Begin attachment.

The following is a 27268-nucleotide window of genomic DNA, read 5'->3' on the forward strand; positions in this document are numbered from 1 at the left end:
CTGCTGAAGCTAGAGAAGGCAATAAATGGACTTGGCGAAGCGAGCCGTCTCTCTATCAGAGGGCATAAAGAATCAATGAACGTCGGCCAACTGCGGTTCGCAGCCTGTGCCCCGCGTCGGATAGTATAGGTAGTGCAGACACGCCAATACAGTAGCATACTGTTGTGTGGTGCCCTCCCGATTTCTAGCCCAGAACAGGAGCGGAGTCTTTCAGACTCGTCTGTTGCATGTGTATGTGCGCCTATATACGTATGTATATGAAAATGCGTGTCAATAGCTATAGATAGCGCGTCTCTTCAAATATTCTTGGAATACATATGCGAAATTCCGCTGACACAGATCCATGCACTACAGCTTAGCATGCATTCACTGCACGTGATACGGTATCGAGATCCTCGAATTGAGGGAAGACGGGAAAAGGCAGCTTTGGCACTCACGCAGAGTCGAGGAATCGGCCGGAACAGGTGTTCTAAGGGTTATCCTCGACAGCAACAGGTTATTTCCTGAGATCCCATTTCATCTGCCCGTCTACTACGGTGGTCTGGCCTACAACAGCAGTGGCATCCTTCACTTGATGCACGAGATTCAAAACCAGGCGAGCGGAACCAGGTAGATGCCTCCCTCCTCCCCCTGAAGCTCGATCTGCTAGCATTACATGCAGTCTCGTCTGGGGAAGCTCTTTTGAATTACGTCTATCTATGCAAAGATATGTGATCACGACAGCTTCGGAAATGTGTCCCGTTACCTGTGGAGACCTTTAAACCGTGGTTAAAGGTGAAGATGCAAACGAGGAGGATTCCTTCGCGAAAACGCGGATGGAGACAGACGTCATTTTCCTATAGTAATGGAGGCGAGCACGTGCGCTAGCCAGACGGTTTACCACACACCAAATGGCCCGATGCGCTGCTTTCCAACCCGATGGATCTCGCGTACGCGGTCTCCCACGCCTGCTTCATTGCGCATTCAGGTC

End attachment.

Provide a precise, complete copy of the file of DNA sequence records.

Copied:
The following is a 27268-nucleotide window of genomic DNA, read 5'->3' on the forward strand; positions in this document are numbered from 1 at the left end:
CTGCTGAAGCTAGAGAAGGCAATAAATGGACTTGGCGAAGCGAGCCGTCTCTCTATCAGAGGGCATAAAGAATCAATGAACGTCGGCCAACTGCGGTTCGCAGCCTGTGCCCCGCGTCGGATAGTATAGGTAGTGCAGACACGCCAATACAGTAGCATACTGTTGTGTGGTGCCCTCCCGATTTCTAGCCCAGAACAGGAGCGGAGTCTTTCAGACTCGTCTGTTGCATGTGTATGTGCGCCTATATACGTATGTATATGAAAATGCGTGTCAATAGCTATAGATAGCGCGTCTCTTCAAATATTCTTGGAATACATATGCGAAATTCCGCTGACACAGATCCATGCACTACAGCTTAGCATGCATTCACTGCACGTGATACGGTATCGAGATCCTCGAATTGAGGGAAGACGGGAAAAGGCAGCTTTGGCACTCACGCAGAGTCGAGGAATCGGCCGGAACAGGTGTTCTAAGGGTTATCCTCGACAGCAACAGGTTATTTCCTGAGATCCCATTTCATCTGCCCGTCTACTACGGTGGTCTGGCCTACAACAGCAGTGGCATCCTTCACTTGATGCACGAGATTCAAAACCAGGCGAGCGGAACCAGGTAGATGCCTCCCTCCTCCCCCTGAAGCTCGATCTGCTAGCATTACATGCAGTCTCGTCTGGGGAAGCTCTTTTGAATTACGTCTATCTATGCAAAGATATGTGATCACGACAGCTTCGGAAATGTGTCCCGTTACCTGTGGAGACCTTTAAACCGTGGTTAAAGGTGAAGATGCAAACGAGGAGGATTCCTTCGCGAAAACGCGGATGGAGACAGACGTCATTTTCCTATAGTAATGGAGGCGAGCACGTGCGCTAGCCAGACGGTTTACCACACACCAAATGGCCCGATGCGCTGCTTTCCAACCCGATGGATCTCGCGTACGCGGTCTCCCACGCCTGCTTCATTGCGCATTCAGGTC